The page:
Yesterday, I watched the movie “Kundun“, the story of The Dalai Lama. Fascinating! I knew that he had fled from Tibet a long time ago, but didn’t know the full story. The movie begins with a monk’s spiritual search for him, his childhood in Tibet as a leader-in-training, his attempts at negotiation with Mao Tse-tung, and his eventual decision and action to flee to India from Tibet. I was so interested in the training that he received, as well as the insight into Tibetan culture at that time, which was between 1935, when he was born, and 1959, when he fled Tibet.
The reason I’m blogging about it is that I can’t stop thinking about some incredible moments in the movie. Chinese representatives were constantly telling The Dalai Lama and his prime ministers, and the world, that China was there to ‘liberate’ Tibet. That Tibet was so behind-the-times, they would be swallowed up by another country, so China was there to save them from eventual doom. But of course they only wanted to exploit and control the people and land of Tibet. Sadly, the Dalai Lama appealed to Britain and the United States, but received no aide. The Chinese continued to lie about the situation, while waging war on the peaceful, non-violent, devout Buddhist people of Tibet. The Dalai Lama went to Peking to meet with Mao Tse-tung to try to explain the Tibetan point of view. He tried to have intelligent conversations with Mao, and told Mao that he actually agreed with some of the socialist views. However, Mao’s parting words to the Dalai Lama were, “Religion is the opiate of the masses.” I understand that this was a movie, but the look on the face of the man playing The Dalai Lama was so tragic and poignant, as he realized that he would never be able to wage peace for Tibet.
I couldn’t help but cringe when Mao delivered this message. I have quoted that quote before. And sure, religion is the root of a lot of trouble in the world. But as far as Buddhism in Tibet goes, I now see that this quote is much too simply stated. Maybe Buddhism in Tibet at the time before the Chinese invasion of 1949 was as close as a culture would come to religion and state being one, and as close to a peaceful society as is possible. These are people who believe in compassion for all living beings, consequences for all actions, suffering being a state of mind, and meditation to realize that we are not our thoughts and feelings; we are not our egos. Another poignant moment in the film is when The Dalai Lama is having a discussion with a high-ranking Chinese officer about the Tibetan ‘liberation’ by the Chinese. He says to the officer, ‘You cannot liberate me. Only I can liberate myself”. That is what Tibetan Buddhism is, self-liberation. That might be under the worst possible human circumstances, and unfortunately it was and still is so much of the time on Earth.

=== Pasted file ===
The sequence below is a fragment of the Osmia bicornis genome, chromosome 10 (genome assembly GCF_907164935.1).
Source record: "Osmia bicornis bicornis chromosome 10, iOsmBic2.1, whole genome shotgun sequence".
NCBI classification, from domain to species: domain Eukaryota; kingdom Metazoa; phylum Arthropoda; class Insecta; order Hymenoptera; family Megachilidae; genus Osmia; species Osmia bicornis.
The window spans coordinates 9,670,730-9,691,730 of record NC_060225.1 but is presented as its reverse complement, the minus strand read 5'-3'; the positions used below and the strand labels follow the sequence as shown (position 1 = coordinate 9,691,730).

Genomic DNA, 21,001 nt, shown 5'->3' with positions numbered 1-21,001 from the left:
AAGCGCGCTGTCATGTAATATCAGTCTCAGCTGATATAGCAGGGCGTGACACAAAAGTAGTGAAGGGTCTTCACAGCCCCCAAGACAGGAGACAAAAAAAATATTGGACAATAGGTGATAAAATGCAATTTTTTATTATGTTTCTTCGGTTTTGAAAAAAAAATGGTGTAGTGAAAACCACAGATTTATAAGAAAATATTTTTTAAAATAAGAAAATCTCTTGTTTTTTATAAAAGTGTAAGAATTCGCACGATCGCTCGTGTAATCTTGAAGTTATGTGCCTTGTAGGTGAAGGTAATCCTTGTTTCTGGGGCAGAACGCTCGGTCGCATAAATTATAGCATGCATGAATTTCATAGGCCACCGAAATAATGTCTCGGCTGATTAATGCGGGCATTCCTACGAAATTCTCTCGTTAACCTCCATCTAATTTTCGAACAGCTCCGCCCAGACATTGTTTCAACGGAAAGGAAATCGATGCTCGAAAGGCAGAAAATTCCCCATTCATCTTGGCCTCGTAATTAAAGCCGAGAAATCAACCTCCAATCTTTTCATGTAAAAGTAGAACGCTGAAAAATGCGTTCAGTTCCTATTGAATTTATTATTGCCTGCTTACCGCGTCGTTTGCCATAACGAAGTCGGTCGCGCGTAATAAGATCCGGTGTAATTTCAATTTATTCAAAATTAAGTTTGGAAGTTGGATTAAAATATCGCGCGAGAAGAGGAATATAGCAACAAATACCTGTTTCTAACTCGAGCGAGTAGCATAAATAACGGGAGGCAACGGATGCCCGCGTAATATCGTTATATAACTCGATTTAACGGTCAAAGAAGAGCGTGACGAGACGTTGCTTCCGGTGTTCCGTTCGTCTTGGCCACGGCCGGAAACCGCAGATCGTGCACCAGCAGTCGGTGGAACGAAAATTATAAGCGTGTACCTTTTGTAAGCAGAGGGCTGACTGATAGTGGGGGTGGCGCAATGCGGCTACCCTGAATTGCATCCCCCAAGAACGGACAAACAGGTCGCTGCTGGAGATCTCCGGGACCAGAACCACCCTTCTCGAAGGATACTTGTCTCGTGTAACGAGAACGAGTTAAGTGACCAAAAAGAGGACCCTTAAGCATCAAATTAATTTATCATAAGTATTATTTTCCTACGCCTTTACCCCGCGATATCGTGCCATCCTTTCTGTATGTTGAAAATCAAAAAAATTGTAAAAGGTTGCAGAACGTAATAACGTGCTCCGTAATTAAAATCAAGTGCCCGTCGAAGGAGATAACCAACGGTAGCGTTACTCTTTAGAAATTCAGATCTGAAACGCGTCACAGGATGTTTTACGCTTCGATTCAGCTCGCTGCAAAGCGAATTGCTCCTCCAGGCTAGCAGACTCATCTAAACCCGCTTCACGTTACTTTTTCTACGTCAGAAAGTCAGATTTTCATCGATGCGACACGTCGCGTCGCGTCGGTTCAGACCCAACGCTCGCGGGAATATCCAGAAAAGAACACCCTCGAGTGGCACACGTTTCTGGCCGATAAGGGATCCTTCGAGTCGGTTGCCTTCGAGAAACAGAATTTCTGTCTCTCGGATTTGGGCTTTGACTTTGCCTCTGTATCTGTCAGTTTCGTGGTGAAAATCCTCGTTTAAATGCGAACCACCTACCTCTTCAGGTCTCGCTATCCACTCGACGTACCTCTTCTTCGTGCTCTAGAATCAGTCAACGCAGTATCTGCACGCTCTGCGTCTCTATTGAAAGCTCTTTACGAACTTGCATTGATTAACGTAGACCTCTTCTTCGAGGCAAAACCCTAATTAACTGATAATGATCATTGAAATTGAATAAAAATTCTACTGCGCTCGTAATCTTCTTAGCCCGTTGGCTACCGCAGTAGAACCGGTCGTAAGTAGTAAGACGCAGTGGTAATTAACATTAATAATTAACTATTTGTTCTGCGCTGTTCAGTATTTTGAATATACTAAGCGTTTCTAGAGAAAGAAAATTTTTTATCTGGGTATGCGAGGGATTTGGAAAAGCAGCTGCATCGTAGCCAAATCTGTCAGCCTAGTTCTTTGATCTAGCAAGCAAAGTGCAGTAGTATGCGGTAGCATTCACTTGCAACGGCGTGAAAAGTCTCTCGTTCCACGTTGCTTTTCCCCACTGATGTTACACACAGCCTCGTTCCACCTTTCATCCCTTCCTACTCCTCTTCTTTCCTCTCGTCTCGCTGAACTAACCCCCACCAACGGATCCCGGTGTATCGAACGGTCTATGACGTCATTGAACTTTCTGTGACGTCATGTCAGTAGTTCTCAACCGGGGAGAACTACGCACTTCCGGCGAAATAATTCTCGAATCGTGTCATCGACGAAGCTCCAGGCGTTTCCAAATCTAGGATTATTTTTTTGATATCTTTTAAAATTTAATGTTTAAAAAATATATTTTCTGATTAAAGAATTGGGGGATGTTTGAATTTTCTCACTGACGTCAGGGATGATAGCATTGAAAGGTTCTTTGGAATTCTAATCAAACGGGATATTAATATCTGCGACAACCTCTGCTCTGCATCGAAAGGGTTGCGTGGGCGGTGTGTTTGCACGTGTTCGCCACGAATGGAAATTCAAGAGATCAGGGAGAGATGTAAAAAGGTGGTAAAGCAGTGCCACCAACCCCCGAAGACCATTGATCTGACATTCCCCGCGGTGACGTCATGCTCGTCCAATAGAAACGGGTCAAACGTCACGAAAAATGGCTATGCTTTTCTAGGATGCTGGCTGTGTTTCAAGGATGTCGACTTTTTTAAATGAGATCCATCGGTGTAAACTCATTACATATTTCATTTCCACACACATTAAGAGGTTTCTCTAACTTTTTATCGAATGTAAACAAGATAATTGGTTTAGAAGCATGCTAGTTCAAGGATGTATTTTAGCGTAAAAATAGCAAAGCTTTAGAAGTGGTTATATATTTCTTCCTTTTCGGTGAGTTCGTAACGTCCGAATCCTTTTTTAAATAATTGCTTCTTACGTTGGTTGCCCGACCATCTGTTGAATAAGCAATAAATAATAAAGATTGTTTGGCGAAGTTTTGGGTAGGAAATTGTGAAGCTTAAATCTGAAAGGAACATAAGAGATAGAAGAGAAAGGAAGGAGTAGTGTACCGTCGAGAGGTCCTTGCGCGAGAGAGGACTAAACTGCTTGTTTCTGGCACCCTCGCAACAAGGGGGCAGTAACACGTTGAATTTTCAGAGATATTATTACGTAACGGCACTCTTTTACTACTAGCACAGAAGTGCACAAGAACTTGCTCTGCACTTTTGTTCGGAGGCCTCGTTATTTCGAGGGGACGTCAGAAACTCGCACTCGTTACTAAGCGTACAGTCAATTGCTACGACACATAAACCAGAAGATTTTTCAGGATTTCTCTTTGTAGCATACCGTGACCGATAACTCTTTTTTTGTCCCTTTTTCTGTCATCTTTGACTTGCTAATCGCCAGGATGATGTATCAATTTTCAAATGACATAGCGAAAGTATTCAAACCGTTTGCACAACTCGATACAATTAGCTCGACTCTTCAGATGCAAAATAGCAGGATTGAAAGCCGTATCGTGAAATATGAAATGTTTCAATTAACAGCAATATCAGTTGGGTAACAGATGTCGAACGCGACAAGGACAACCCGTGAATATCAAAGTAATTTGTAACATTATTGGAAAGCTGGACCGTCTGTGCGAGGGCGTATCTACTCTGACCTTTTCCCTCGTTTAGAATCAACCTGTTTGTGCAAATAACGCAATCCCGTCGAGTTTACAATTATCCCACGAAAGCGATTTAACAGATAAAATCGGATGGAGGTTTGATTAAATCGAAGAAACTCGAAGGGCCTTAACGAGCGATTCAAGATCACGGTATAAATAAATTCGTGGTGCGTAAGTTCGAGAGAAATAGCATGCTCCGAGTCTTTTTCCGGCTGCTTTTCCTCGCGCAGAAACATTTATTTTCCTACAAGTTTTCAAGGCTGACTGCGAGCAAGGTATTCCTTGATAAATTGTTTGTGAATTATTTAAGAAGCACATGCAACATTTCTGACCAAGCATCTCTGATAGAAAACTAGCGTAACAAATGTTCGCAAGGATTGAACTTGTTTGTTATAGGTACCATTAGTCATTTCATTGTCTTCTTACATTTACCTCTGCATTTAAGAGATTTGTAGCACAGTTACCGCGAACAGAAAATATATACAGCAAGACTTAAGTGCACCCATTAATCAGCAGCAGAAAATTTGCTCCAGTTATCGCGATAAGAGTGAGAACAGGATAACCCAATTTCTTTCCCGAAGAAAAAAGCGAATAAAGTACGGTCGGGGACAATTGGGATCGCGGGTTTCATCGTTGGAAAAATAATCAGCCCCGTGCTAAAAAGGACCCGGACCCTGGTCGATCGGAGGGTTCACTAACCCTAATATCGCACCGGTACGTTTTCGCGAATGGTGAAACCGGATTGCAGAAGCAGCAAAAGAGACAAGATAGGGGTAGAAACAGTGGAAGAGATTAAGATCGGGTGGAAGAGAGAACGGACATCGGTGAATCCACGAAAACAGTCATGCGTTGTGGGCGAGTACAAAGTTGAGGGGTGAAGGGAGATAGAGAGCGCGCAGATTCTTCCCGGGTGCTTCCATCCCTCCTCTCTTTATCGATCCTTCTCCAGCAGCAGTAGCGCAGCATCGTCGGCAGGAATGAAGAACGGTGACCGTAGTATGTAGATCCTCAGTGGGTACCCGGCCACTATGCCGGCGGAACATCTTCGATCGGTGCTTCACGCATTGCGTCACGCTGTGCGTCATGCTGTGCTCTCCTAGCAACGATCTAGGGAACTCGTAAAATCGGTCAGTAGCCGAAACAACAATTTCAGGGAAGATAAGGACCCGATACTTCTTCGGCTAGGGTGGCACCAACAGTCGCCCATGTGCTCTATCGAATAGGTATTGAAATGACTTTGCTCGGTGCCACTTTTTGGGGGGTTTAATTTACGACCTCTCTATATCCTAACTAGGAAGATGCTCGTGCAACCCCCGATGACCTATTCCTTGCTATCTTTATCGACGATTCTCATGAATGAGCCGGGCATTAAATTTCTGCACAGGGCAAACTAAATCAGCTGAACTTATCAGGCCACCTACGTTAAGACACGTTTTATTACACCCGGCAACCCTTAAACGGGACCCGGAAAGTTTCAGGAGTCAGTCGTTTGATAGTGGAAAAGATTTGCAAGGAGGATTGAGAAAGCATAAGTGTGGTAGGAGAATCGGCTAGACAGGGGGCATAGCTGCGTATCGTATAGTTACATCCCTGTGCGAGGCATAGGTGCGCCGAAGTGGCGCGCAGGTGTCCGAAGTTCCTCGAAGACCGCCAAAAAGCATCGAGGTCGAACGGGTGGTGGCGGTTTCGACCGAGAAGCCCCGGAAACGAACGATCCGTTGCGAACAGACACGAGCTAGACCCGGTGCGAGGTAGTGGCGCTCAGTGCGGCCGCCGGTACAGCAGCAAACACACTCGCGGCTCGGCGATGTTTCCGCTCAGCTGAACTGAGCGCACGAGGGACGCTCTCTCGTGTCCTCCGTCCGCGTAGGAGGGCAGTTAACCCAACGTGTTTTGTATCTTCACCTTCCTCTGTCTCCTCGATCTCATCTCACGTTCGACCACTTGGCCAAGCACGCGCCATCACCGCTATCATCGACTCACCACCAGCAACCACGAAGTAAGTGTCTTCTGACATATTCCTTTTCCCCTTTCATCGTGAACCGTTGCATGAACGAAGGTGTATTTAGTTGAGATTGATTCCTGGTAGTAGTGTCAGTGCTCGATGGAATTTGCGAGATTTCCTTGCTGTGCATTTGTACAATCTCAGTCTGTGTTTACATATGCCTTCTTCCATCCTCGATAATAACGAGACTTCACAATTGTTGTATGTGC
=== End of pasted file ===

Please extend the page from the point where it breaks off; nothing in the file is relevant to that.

The Dalai Lama did not want to flee Tibet, he resisted it for 10 years, despite recommendations by his advisors. The movie suggests that many of the people of Tibet realized the futility of the situation with the Chinese, and feared too much for him and his life, so they begged him to go and be safe. I only had known of the teachings of The Dalai Lama in the last 10 years or so. He fled Tibet in 1959. His continued traveling with messages of peace, compassion and non-violence inspire millions of people. The attention he has brought to Tibet is tremendous. If this man is the opiate of the masses, I’ll take it.
I am not a practicing Buddhist, and the intention of this blog was not to recruit or to push my beliefs. I just couldn’t stop thinking about this one man’s incredible journey on this earth. Buddha was just a man, and that is how The Dalai Lama sees himeslf too. If his words and actions inspire others to be more buddha-like, then his mission is accomplished.
And now, How does this apply to massage? Well, when I’m giving a massage, I’m of course trying to sooth sore muscles and to help the person to relax. A big part of truly relaxing is to get out of one’s head-which is like meditation. When someone ‘zones out’, they are not ‘thinking’. Their autonomic nervous system-which operates largely below the level of consciousness-dominates. My hope is, more relaxed and less sore people make for more peaceful people!
Are you ready to book your Ashiatsu Massage? Do you live in Steamboat Springs, Colorado, or are you visiting here? Call me at (970) 846-2346, or email email@example.com.
One of my favorite quotes:
“The planet does not need more successful people. The planet desperately needs more peacemakers, healers, restorers, storytellers and lovers of all kind.